The work schedules will be based primarily on the: ◦ Types of functions booked that week ◦ Expected lengths of each function ◦ Number of guests anticipated ◦ Styles of service required ◦ Allowable labor costs ◦ Employee availability ◦ Degree of guest satisfaction required
Allocate a sufficient number of work hours to cover the pre-opening and tear-down periods Stagger your servers so that some arrive and leave earlier than others You should aim to have the maximum number of workers available when the catered functions are in high gear, and fewer scheduled at function beginnings and endings.
About 15 minutes before you want the meal service to start, you should begin calling guests You can start the music, dim the lights in the pre-function area, ring chimes, or make announcements to signal guests that it is time to enter the dining room for dinner Servers should be standing ready at their stations when guests walk into the room, not against the wall talking with each other.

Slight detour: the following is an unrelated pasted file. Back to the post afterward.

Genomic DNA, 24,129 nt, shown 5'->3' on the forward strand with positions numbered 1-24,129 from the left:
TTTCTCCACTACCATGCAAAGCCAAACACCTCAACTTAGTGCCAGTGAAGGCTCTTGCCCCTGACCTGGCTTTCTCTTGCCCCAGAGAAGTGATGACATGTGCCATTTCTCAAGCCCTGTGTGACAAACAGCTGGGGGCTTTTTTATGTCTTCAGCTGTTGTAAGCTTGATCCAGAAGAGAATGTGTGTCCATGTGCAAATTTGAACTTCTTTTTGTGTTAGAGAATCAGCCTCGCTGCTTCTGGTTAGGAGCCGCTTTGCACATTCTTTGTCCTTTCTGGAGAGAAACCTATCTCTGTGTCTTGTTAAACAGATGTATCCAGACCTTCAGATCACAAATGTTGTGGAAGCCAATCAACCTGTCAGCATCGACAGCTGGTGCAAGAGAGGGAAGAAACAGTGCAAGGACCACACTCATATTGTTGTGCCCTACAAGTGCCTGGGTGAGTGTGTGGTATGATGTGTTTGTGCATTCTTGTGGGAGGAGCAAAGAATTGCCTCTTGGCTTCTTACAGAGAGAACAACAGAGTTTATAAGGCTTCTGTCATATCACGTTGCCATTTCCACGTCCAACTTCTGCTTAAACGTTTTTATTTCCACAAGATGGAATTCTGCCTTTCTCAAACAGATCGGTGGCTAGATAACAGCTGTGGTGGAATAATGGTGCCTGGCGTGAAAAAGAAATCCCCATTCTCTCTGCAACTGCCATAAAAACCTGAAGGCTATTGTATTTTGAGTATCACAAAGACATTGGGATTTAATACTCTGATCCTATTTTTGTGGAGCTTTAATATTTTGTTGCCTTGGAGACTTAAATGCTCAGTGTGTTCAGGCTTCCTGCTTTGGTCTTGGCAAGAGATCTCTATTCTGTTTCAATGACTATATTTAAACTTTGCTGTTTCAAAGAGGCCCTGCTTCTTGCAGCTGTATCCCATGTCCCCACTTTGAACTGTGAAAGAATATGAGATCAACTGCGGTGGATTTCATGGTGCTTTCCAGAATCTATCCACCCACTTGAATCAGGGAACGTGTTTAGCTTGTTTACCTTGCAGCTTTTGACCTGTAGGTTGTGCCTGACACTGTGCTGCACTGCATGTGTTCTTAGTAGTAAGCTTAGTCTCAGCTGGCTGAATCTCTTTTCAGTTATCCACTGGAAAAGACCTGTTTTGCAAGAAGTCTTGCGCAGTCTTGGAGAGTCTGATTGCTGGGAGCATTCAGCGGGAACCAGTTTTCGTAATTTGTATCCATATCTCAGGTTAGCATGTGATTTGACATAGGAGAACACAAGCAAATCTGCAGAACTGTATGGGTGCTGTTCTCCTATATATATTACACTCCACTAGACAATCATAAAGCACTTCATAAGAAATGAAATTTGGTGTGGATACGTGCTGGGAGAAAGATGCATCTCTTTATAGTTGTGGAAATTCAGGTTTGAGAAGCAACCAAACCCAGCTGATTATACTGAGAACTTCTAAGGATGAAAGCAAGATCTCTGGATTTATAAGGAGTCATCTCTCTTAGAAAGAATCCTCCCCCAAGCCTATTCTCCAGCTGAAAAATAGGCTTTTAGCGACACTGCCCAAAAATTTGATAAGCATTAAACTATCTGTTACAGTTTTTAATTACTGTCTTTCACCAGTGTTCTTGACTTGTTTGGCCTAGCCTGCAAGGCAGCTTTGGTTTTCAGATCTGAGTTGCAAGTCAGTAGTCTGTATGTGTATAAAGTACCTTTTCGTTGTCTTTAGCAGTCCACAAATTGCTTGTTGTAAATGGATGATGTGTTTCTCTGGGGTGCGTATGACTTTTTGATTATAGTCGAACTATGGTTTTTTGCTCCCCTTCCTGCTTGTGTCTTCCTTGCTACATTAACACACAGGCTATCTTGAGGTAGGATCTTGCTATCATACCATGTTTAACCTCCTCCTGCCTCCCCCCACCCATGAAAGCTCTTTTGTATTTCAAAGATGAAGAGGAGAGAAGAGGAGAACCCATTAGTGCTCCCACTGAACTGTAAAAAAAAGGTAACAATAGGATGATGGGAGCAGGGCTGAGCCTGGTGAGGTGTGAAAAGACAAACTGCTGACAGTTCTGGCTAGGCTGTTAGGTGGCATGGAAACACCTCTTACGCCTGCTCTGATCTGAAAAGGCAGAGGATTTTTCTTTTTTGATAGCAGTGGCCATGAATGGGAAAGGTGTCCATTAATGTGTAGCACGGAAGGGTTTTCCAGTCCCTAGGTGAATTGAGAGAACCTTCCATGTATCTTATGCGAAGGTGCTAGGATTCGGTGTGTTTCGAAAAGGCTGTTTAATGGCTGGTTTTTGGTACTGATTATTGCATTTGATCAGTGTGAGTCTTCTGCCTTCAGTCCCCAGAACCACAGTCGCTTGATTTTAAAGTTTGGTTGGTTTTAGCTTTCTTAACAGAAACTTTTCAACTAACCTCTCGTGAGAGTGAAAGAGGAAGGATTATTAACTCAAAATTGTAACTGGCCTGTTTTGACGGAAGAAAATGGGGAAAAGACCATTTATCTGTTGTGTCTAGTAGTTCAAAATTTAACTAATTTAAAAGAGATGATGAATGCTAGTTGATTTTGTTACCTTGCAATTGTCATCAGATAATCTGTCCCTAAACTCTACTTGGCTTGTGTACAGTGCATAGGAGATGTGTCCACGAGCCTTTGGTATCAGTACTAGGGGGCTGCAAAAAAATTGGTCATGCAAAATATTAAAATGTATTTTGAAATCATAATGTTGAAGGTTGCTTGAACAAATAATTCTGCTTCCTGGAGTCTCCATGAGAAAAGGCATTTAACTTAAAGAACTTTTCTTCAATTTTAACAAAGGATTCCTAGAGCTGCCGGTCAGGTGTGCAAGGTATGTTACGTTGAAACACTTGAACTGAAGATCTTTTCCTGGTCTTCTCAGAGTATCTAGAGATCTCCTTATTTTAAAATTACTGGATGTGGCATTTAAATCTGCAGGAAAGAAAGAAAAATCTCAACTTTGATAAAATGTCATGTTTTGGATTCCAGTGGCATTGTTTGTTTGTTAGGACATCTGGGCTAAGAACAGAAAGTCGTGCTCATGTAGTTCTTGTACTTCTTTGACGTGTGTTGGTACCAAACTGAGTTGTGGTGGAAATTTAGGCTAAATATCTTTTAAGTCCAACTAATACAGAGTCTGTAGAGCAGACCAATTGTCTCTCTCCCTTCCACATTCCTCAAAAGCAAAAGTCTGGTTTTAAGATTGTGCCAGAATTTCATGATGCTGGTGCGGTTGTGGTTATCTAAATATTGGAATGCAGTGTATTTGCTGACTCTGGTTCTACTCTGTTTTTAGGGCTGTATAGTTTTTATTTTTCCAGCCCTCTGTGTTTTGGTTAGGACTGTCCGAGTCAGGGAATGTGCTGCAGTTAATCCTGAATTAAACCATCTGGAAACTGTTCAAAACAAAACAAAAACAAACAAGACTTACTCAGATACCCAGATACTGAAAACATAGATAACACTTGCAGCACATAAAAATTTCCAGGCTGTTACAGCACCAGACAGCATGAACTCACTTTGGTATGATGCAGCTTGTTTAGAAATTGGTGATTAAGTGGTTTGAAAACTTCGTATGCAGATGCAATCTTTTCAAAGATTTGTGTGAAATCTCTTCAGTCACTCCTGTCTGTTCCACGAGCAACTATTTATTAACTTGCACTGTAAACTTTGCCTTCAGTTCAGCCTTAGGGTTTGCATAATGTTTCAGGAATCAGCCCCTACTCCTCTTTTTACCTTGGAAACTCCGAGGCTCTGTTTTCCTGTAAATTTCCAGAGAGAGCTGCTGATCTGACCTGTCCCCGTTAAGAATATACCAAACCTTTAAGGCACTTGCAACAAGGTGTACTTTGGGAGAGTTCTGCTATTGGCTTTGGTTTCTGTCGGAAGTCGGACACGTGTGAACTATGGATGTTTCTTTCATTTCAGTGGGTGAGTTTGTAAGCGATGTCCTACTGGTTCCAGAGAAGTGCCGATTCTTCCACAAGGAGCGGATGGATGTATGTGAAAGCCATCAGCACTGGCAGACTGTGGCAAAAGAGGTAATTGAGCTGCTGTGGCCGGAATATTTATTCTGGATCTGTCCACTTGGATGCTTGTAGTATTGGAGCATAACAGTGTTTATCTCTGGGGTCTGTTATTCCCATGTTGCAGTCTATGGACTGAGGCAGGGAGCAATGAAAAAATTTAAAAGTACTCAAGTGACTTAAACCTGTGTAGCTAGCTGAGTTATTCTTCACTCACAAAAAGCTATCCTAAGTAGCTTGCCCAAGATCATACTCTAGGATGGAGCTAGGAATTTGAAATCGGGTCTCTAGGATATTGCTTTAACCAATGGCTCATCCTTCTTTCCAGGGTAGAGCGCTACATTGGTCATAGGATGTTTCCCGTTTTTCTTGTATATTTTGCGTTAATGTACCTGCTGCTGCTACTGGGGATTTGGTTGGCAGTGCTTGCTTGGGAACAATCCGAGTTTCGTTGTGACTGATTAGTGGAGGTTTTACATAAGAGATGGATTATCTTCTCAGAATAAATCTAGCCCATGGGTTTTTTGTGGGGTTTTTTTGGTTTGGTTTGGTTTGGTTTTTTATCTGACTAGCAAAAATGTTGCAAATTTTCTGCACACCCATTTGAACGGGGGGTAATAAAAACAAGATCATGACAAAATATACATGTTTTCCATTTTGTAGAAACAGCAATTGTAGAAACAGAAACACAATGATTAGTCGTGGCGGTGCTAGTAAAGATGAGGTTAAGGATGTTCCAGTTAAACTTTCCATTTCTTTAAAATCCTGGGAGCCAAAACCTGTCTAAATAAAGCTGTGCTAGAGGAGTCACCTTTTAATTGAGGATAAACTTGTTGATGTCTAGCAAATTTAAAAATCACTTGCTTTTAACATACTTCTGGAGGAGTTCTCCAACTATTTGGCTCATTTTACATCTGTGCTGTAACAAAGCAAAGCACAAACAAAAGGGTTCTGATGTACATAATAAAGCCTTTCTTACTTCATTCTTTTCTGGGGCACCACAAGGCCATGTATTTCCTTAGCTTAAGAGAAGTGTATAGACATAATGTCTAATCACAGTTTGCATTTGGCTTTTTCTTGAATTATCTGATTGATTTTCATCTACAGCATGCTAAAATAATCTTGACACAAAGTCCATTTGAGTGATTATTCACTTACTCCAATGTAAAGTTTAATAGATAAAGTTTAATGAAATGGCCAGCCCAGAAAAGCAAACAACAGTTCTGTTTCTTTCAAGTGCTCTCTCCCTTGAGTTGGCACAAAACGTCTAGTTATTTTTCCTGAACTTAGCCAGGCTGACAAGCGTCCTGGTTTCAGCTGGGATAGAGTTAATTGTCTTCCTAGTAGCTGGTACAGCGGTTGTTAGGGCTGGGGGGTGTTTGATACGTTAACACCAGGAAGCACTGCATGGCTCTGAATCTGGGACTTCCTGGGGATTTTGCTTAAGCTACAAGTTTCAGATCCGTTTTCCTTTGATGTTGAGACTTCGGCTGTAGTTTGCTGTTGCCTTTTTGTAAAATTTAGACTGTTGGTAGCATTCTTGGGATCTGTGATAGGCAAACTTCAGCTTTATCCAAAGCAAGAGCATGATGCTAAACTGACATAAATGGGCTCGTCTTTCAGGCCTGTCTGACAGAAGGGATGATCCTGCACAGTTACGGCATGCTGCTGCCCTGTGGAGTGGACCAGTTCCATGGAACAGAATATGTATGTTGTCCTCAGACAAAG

For most conventional meal functions, the salad course will usually take about twenty to thirty minutes The main course, about thirty to fifty minutes, from serving to removing of plates Dessert can usually be handled in approximately twenty to thirty minutes The entire meal will be about 1 1/4 hours for a typical luncheon and 2 hours for a typical dinner.
Food and beverage production and service must be carried out in a safe and wholesome manner Anyone handling foods and beverages must be trained to practice basic safety and sanitation procedures to ensure that employees and guests do not fall victims to accidents or food-borne illnesses.
In most locations in the U.S., all food-contact equipment must display the blue seal of the NSF (National Sanitation Foundation) Equipment that does not carry this seal usually cannot be used in commercial food and beverage operations. Underwriter's Laboratory (UL) and the American Gas Association (AGA) inspect and certify equipment compliance with generally accepted safety standards A gas oven displaying the AGA seal is safe to use in commercial production Most local building codes usually require all equipment and permanent installations to meet or exceed safety standards promulgated by these types of independent inspectors.